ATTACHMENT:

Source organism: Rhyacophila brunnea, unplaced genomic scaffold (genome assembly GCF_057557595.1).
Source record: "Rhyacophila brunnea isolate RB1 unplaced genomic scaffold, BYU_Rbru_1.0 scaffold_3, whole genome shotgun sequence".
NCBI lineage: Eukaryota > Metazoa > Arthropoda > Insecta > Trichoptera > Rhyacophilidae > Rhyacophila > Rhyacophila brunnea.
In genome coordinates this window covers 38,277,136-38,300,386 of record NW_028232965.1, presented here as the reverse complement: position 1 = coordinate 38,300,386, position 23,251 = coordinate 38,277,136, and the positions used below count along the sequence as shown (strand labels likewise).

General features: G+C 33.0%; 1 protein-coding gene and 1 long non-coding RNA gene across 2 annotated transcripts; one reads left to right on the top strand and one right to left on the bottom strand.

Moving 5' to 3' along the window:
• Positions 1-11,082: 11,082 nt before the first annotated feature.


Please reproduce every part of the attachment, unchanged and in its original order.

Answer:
Source organism: Rhyacophila brunnea, unplaced genomic scaffold (genome assembly GCF_057557595.1).
Source record: "Rhyacophila brunnea isolate RB1 unplaced genomic scaffold, BYU_Rbru_1.0 scaffold_3, whole genome shotgun sequence".
NCBI lineage: Eukaryota > Metazoa > Arthropoda > Insecta > Trichoptera > Rhyacophilidae > Rhyacophila > Rhyacophila brunnea.
In genome coordinates this window covers 38,277,136-38,300,386 of record NW_028232965.1, presented here as the reverse complement: position 1 = coordinate 38,300,386, position 23,251 = coordinate 38,277,136, and the positions used below count along the sequence as shown (strand labels likewise).

General features: G+C 33.0%; 1 protein-coding gene and 1 long non-coding RNA gene across 2 annotated transcripts; one reads left to right on the top strand and one right to left on the bottom strand.

Moving 5' to 3' along the window:
• Positions 1-11,082: 11,082 nt before the first annotated feature.